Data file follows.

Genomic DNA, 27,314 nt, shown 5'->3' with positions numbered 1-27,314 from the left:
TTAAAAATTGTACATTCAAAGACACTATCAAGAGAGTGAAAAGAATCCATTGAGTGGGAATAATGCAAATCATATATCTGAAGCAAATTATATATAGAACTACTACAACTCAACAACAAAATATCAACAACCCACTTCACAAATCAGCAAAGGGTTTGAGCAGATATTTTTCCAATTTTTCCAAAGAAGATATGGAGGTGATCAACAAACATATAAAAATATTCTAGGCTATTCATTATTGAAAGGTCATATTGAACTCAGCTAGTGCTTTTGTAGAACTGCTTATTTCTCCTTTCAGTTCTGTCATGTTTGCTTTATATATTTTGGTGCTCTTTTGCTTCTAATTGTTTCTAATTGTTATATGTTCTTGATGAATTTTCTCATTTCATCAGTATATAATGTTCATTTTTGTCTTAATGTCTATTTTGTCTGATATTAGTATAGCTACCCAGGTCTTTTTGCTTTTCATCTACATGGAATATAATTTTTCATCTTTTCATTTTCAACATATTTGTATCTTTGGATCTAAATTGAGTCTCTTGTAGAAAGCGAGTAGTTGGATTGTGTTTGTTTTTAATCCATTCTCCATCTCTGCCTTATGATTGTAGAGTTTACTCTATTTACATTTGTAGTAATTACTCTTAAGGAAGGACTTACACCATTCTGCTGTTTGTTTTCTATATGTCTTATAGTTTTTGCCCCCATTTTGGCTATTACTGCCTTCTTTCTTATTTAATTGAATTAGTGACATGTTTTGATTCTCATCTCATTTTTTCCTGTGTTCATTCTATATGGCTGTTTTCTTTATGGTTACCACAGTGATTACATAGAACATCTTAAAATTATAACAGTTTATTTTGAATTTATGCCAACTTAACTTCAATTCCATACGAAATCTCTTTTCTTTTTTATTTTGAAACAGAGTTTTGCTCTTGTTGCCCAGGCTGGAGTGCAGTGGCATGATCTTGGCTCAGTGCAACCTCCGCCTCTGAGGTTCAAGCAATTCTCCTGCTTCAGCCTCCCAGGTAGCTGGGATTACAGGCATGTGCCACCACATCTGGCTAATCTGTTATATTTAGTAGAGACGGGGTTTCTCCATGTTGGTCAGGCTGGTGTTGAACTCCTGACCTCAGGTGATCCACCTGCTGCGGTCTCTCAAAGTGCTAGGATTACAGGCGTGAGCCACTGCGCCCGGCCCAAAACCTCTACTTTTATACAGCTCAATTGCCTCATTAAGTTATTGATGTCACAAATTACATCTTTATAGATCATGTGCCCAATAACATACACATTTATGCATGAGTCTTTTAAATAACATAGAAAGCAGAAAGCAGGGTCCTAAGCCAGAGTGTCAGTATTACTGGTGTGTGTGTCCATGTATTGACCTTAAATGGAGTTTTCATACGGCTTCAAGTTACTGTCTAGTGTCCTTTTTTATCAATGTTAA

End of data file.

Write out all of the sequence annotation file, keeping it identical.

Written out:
Genomic DNA, 27,314 nt, shown 5'->3' with positions numbered 1-27,314 from the left:
TTAAAAATTGTACATTCAAAGACACTATCAAGAGAGTGAAAAGAATCCATTGAGTGGGAATAATGCAAATCATATATCTGAAGCAAATTATATATAGAACTACTACAACTCAACAACAAAATATCAACAACCCACTTCACAAATCAGCAAAGGGTTTGAGCAGATATTTTTCCAATTTTTCCAAAGAAGATATGGAGGTGATCAACAAACATATAAAAATATTCTAGGCTATTCATTATTGAAAGGTCATATTGAACTCAGCTAGTGCTTTTGTAGAACTGCTTATTTCTCCTTTCAGTTCTGTCATGTTTGCTTTATATATTTTGGTGCTCTTTTGCTTCTAATTGTTTCTAATTGTTATATGTTCTTGATGAATTTTCTCATTTCATCAGTATATAATGTTCATTTTTGTCTTAATGTCTATTTTGTCTGATATTAGTATAGCTACCCAGGTCTTTTTGCTTTTCATCTACATGGAATATAATTTTTCATCTTTTCATTTTCAACATATTTGTATCTTTGGATCTAAATTGAGTCTCTTGTAGAAAGCGAGTAGTTGGATTGTGTTTGTTTTTAATCCATTCTCCATCTCTGCCTTATGATTGTAGAGTTTACTCTATTTACATTTGTAGTAATTACTCTTAAGGAAGGACTTACACCATTCTGCTGTTTGTTTTCTATATGTCTTATAGTTTTTGCCCCCATTTTGGCTATTACTGCCTTCTTTCTTATTTAATTGAATTAGTGACATGTTTTGATTCTCATCTCATTTTTTCCTGTGTTCATTCTATATGGCTGTTTTCTTTATGGTTACCACAGTGATTACATAGAACATCTTAAAATTATAACAGTTTATTTTGAATTTATGCCAACTTAACTTCAATTCCATACGAAATCTCTTTTCTTTTTTATTTTGAAACAGAGTTTTGCTCTTGTTGCCCAGGCTGGAGTGCAGTGGCATGATCTTGGCTCAGTGCAACCTCCGCCTCTGAGGTTCAAGCAATTCTCCTGCTTCAGCCTCCCAGGTAGCTGGGATTACAGGCATGTGCCACCACATCTGGCTAATCTGTTATATTTAGTAGAGACGGGGTTTCTCCATGTTGGTCAGGCTGGTGTTGAACTCCTGACCTCAGGTGATCCACCTGCTGCGGTCTCTCAAAGTGCTAGGATTACAGGCGTGAGCCACTGCGCCCGGCCCAAAACCTCTACTTTTATACAGCTCAATTGCCTCATTAAGTTATTGATGTCACAAATTACATCTTTATAGATCATGTGCCCAATAACATACACATTTATGCATGAGTCTTTTAAATAACATAGAAAGCAGAAAGCAGGGTCCTAAGCCAGAGTGTCAGTATTACTGGTGTGTGTGTCCATGTATTGACCTTAAATGGAGTTTTCATACGGCTTCAAGTTACTGTCTAGTGTCCTTTTTTATCAATGTTAA